Sunday, December 4, 2011

"For You Were Strangers In The Land of Egypt" - We Were Homeless Too!

Peter Larson, a teenager from Minnesota, sleeps outside in a cardboard box from Nov. 12th to Dec. 31st each year. He has been doing this “sleep-out” since he was six years old, raising $400,000 for the homeless, in temperatures as low as minus 20. This news article struck me as I read it this week, as we just came off of our visit to the Homeless Shelter with the 7th grade. When we speak with the students in Advisory about their obligation to “change the world” or “tikkun olam,” Peter Larson's story speaks volumes. Even “kids” can make a difference. (A great teachable moment and discussion!)

Although it has become traditional to recognize the plight of the homeless around Thanksgiving and the “holiday season,” my goal in incorporating this visit into our Advisory curriculum is not to join this tradition. Rather, the goal of this most recent unit was to develop and strengthen their skill of empathy. Empathy is essential for all relationships. The ability to understand others and predict their behaviors are predicated on empathy.

“You know there's a lot of talk in this country about the federal deficit. But I think we should talk more about our empathy deficit- to see the world through the eyes of those who are different from us,” President Obama highlighted. Whether or not you agree with his politics, his observation that E.D.D. - empathy deficit disorder – is rampant has been demonstrated in the research.

Why are teens today any different? One idea, according to Dr. Gary Small, since teens are texting as their primary method of communication, their brains have been rewired and are less able to recognize and share feelings. Research has shown that today's teens and college students are more narcissistic and less empathetic.

Typically, people are more willing to experience empathy for those similar to themselves. One impediment to empathy is the inability of people to admit that another person is like himself. Dr. Stephen Snyder notes the difference between the chimpanzees and bonobos. Chimpanzees seem to be low on the empathy scale as they deem any outsider as “them” and kill them. Bonobos' “circle of empathy” includes all of their kind. There is no “us” and “them.”

Our goal in Advisory is therefore to help our students generalize their empathy skills to those who are like them and even to those not like them. And, so in our unit we do not only train them to empathize with their peers, who are like them, but also to empathize with the homeless strangers- who have lives they could never imagine. We lead them to the moment where they can say upon their return from the shelter, “They are regular people like us.” or “People make mistakes. I see them differently now.” They are now ready to empathize.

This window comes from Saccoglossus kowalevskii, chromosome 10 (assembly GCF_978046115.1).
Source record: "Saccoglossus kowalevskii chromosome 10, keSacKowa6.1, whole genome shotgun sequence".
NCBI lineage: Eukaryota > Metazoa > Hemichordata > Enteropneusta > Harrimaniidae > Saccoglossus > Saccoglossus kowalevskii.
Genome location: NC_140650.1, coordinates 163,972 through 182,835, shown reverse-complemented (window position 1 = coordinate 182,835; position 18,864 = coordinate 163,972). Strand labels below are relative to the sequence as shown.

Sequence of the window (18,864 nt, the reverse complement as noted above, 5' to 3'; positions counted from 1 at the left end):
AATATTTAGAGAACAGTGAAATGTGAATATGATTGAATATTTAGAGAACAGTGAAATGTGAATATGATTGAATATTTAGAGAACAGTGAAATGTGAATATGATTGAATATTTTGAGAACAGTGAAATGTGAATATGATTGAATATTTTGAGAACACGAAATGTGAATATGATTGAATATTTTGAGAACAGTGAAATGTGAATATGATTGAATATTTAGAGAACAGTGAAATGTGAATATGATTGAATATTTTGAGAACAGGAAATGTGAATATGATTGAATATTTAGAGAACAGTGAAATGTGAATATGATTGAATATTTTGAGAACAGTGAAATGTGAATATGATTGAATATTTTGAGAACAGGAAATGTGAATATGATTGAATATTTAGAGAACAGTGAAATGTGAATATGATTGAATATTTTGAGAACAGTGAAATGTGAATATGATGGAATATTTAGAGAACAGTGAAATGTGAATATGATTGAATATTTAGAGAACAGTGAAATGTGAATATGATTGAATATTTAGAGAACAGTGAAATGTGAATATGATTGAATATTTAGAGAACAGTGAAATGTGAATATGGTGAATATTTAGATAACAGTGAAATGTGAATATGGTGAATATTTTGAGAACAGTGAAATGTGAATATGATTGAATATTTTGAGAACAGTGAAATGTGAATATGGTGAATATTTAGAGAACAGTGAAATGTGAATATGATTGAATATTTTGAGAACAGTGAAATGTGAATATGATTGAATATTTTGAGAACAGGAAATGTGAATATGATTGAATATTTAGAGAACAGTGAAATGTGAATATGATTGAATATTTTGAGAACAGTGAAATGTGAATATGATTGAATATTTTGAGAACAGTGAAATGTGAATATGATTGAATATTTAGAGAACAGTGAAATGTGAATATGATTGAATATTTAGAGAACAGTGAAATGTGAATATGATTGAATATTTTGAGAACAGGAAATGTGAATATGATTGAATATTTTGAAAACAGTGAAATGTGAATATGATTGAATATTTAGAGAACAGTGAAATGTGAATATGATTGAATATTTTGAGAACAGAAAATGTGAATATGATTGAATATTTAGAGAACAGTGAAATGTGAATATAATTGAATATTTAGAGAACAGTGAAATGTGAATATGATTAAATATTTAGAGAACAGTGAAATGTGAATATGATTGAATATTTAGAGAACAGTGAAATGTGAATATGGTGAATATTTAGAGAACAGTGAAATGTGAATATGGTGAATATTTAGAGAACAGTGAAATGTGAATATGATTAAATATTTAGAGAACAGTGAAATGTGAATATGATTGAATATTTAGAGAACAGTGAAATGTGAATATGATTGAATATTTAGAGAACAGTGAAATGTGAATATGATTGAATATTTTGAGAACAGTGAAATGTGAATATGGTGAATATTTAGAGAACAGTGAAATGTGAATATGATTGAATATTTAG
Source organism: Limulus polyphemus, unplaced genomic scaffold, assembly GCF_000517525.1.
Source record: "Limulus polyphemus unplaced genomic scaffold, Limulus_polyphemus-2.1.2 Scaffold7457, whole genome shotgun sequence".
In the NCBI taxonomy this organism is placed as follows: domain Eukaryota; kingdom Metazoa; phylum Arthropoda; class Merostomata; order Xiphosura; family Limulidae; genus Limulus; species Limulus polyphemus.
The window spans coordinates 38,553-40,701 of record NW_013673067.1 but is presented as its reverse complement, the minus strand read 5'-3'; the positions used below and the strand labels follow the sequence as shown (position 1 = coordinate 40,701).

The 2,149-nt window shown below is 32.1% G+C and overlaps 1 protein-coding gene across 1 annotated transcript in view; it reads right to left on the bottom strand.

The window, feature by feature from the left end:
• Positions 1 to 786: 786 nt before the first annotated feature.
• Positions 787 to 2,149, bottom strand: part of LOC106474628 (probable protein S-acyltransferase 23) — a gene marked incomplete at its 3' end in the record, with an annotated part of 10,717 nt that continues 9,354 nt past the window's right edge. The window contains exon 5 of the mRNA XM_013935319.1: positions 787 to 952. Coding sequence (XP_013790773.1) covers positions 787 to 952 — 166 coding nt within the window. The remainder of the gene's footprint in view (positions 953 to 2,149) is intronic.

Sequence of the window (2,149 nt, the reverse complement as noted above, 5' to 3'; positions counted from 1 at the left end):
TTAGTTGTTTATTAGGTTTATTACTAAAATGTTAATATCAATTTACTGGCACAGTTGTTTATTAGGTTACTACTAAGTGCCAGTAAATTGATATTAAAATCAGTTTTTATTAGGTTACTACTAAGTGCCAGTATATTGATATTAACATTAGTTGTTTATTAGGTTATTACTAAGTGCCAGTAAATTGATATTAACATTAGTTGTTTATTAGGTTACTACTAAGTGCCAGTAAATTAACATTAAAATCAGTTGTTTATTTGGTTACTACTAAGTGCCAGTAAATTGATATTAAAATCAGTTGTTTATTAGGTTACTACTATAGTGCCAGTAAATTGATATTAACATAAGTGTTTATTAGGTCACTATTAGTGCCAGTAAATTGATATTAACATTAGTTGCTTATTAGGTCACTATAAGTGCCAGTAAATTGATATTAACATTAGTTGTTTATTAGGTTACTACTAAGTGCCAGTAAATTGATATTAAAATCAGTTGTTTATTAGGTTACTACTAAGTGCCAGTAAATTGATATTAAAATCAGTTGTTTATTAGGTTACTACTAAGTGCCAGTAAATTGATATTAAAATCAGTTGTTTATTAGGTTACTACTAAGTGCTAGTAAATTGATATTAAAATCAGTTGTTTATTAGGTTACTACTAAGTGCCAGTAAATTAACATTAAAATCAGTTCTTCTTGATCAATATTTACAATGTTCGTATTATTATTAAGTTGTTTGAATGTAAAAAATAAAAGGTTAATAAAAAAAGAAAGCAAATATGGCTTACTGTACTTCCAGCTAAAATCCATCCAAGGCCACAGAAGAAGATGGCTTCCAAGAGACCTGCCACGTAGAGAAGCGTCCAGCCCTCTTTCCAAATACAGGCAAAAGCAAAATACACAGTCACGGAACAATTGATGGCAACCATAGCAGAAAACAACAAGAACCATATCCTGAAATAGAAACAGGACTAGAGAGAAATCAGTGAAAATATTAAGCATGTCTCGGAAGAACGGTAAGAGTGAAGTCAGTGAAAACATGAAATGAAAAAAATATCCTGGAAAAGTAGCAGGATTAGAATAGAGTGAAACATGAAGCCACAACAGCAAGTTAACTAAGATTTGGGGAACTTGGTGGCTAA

In the Torah, Moshe Rabbeinu states 36 times, “ know the feelings of a stranger, for you were strangers in the land of Egypt.” But, we have never been strangers! No Jew beyond the yotzei Mitzrayim can feel what it meant to be a slave and a stranger in Egypt. Moshe demanded a two-stepped empathy. First, imagine what it was like to be a slave in Egypt and then imagine what this stranger is going through.

In Florida, a Compassion Camp provides a 24 hour immersion experience where teens live a day in the life of a homeless person. They eat their food, have to wear their clothes and are sent into the streets to beg. When students are asked about the impact such a program has on them, the response has been, “'I definitely think it has an impact,' said 15 year old Rachel McCombs, 'especially on how nice I am.'”

Our Empathy Unit- Project Respect, led us straight to a Quality Circle in Advisory. A Quality Circle is a monthly opportunity to discuss how we treat each other in school. Is there an atmosphere of respect? Is there bullying going on? Are we as bystanders doing something to make things better? Are we “being nice”- as Rachel McCombs stated above? The Quality Circle this month clearly was impacted by our visit to the shelter. The students indicated that they will think twice and empathize before they make judgments about others. They got the message.

(See attached to my e-mail the links to two videos we showed this week in Quality Circle which connected the two units).

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